The Merry Men

Page 52

He stepped out upon the road, but there was naebody there; he gaed a' ower the gairden, but na, nae black man. At the hinder end, and a bit feared as was but natural, he lifted the hasp and into the manse; and there was Janet M'Clour before his een, wi' her thrawn craig, and nane sae pleased to see him. And he aye minded sinsyne, when first he set his een upon her, he had the same cauld and deidly grue.

'Janet,' says he, 'have you seen a black man?'

'A black man?' quo' she. 'Save us a'! Ye're no wise, minister. There's nae black man in a Ba'weary.'

But she didnae speak plain, ye maun understand; but yam-yammered, like a powney wi' the bit in its moo.

'Weel,' says he, 'Janet, if there was nae black man, I have spoken with the Accuser of the Brethren.'

And he sat down like ane wi' a fever, an' his teeth chittered in his heid.

'Hoots,' says she, 'think shame to yoursel', minister;' an' gied him a drap brandy that she keept aye by her.

Syne Mr. Soulis gaed into his study amang a' his books. It's a lang, laigh, mirk chalmer, perishin' cauld in winter, an' no very dry even in the tap o' the simmer, for the manse stands near the burn. Sae doun he sat, and thocht of a' that had come an' gane since he was in Ba'weary, an' his hame, an' the days when he was a bairn an' ran daffin' on the braes; and that black man aye ran in his heid like the ower-come of a sang. Aye the mair he thocht, the mair he thocht o' the black man. He tried the prayer, an' the words wouldnae come to him; an' he tried, they say, to write at his book, but he could nae mak' nae mair o' that. There was whiles he thocht the black man was at his oxter, an' the swat stood upon him cauld as well-water; and there was other whiles, when he cam to himsel' like a christened bairn and minded naething.

The upshot was that he gaed to the window an' stood glowrin' at Dule water. The trees are unco thick, an' the water lies deep an' black under the manse; an' there was Janct washin' the cla'es wi' her coats kilted. She had her back to the minister, an' he, for his pairt, hardly kenned what he was lookin' at. Syne she turned round, an' shawed her face; Mr. Soulis had the same cauld grue as twice that day afore, an' it was borne in upon him what folk said, that Janet was deid lang syne, an' this was a bogle in her clay- cauld flesh. He drew back a pickle and he scanned her narrowly. She was tramp-trampin' in the cla'es, croonin' to hersel'; and eh! Gude guide us, but it was a fearsome face. Whiles she sang louder, but there was nae man born o' woman that could tell the words o' her sang; an' whiles she lookit side-lang doun, but there was naething there for her to look at. There gaed a scunner through the flesh upon his banes; and that was Heeven's advertisement. But Mr. Soulis just blamed himsel', he said, to think sae ill of a puir, auld afflicted wife that hadnae a freend forbye himsel'; an' he put up a bit prayer for him and her, an' drank a little caller water - for his heart rose again the meat - an' gaed up to his naked bed in the gloaming.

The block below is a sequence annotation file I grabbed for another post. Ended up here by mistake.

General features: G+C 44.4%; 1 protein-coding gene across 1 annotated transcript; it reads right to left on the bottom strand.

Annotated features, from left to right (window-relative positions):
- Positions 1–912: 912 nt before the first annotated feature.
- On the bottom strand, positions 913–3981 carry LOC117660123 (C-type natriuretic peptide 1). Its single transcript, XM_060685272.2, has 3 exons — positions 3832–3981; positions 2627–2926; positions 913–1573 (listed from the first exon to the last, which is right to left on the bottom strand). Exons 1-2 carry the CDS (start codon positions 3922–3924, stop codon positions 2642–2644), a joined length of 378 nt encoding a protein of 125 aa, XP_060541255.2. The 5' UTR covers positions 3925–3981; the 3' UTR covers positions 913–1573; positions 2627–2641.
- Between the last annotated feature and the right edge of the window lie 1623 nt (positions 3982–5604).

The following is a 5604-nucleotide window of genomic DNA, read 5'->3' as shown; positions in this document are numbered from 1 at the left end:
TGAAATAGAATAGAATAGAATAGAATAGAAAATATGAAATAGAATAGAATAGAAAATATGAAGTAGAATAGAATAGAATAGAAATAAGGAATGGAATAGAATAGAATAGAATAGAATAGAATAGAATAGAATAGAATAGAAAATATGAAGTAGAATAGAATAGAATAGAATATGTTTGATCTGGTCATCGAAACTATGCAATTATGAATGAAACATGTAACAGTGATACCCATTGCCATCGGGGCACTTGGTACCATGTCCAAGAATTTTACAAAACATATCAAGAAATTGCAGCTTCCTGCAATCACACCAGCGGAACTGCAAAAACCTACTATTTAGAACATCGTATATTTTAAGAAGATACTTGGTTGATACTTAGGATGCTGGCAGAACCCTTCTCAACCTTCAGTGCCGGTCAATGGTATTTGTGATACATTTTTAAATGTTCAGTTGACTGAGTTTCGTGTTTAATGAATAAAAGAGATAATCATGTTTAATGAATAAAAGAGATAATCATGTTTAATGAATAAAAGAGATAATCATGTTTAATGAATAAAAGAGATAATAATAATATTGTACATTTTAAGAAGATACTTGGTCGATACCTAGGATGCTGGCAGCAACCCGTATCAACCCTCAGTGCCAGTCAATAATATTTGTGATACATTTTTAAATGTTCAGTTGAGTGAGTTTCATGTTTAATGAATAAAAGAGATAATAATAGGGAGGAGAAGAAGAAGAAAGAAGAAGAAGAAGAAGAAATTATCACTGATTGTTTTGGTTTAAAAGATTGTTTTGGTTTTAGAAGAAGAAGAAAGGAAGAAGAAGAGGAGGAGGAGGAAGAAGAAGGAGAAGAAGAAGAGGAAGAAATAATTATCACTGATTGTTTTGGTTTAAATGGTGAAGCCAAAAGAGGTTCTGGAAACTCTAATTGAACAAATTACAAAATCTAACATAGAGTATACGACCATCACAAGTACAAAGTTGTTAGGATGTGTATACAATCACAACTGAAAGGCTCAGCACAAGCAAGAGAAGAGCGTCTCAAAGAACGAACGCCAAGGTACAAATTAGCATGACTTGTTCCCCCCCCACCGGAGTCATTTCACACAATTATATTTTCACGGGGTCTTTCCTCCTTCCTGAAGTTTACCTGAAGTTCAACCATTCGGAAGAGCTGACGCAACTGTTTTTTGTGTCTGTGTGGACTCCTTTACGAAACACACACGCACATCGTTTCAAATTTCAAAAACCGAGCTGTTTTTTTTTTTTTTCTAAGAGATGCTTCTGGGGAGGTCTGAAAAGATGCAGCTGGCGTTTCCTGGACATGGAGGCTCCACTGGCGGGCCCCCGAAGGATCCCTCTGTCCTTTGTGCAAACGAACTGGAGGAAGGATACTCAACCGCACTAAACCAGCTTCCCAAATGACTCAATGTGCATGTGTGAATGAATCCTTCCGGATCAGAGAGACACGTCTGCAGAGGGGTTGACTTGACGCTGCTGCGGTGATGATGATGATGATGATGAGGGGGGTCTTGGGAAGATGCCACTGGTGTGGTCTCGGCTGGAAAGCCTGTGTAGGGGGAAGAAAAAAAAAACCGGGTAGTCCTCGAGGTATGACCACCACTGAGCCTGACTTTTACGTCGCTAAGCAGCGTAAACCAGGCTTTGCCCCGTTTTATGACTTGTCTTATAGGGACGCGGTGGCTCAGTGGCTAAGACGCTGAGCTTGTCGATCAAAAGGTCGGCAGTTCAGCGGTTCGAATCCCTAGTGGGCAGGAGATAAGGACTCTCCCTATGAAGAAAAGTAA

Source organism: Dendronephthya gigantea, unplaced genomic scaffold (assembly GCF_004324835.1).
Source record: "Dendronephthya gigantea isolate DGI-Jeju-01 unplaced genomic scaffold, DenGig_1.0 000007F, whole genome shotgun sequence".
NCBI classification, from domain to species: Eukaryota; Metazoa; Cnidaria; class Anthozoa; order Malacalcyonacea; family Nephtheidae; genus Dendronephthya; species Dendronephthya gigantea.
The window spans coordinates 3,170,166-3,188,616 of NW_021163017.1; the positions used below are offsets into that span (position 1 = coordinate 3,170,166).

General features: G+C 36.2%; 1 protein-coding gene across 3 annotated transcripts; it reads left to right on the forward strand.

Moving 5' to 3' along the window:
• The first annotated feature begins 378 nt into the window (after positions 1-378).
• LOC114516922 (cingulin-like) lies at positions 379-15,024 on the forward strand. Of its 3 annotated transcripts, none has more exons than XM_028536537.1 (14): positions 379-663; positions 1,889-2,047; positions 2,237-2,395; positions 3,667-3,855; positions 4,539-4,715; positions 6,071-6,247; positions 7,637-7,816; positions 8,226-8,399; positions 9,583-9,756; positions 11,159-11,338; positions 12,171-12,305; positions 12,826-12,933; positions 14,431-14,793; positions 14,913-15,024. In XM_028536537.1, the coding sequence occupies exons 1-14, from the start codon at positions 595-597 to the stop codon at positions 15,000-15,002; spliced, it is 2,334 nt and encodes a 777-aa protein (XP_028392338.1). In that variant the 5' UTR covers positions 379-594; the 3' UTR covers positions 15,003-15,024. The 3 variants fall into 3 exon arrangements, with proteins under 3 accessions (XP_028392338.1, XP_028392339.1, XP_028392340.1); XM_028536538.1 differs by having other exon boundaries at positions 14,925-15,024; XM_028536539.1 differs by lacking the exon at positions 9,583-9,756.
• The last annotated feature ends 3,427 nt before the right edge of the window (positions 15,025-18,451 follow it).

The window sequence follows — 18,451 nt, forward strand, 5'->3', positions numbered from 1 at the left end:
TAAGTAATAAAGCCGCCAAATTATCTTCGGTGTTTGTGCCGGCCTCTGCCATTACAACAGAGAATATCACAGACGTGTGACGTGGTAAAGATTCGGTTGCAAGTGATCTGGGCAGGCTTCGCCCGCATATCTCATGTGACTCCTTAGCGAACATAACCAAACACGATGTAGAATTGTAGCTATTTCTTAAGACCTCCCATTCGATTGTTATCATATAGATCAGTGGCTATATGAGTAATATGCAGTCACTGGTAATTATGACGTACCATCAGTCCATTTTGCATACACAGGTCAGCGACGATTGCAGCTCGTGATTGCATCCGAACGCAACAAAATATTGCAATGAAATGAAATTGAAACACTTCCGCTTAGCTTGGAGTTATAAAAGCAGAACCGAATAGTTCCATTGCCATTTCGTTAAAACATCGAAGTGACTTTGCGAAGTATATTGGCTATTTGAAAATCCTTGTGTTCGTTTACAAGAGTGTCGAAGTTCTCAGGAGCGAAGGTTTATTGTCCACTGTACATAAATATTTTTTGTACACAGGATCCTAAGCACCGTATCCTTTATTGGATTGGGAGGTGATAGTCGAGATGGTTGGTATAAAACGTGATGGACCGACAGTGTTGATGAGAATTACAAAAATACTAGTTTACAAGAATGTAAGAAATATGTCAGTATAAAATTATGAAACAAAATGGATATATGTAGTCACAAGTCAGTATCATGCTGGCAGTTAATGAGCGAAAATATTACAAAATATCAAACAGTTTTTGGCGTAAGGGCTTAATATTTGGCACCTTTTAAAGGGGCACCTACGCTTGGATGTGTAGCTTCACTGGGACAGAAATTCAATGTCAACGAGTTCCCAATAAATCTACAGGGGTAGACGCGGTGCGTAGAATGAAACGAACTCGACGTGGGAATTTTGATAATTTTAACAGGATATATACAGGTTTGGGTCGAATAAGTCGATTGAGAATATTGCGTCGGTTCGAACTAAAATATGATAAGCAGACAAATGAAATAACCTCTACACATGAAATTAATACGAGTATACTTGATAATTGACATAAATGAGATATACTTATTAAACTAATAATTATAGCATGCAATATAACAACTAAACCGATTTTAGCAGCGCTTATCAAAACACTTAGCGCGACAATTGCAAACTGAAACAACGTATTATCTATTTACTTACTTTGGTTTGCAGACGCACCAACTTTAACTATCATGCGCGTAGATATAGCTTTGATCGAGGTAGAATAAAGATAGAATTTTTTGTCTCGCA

That was a nicht that has never been forgotten in Ba'weary, the nicht o' the seeventeenth of August, seventeen hun'er' an twal'. It had been het afore, as I hae said, but that nicht it was hetter than ever. The sun gaed doun amang unco-lookin' clouds; it fell as mirk as the pit; no a star, no a breath o' wund; ye couldnae see your han' afore your face, and even the auld folk cuist the covers frae their beds and lay pechin' for their breath. Wi' a' that he had upon his mind, it was gey and unlikely Mr. Soulis wad get muckle sleep. He lay an' he tummled; the gude, caller bed that he got into brunt his very banes; whiles he slept, and whiles he waukened; whiles he heard the time o' nicht, and whiles a tyke yowlin' up the muir, as if somebody was deid; whiles he thocht he heard bogles claverin' in his lug, an' whiles he saw spunkies in the room. He behoved, he judged, to be sick; an' sick he was - little he jaloosed the sickness.

At the hinder end, he got a clearness in his mind, sat up in his sark on the bed-side, and fell thinkin' ance mair o' the black man an' Janet.

The Merry Men Page 53

Robert Louis Stevenson

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Robert Louis Stevenson
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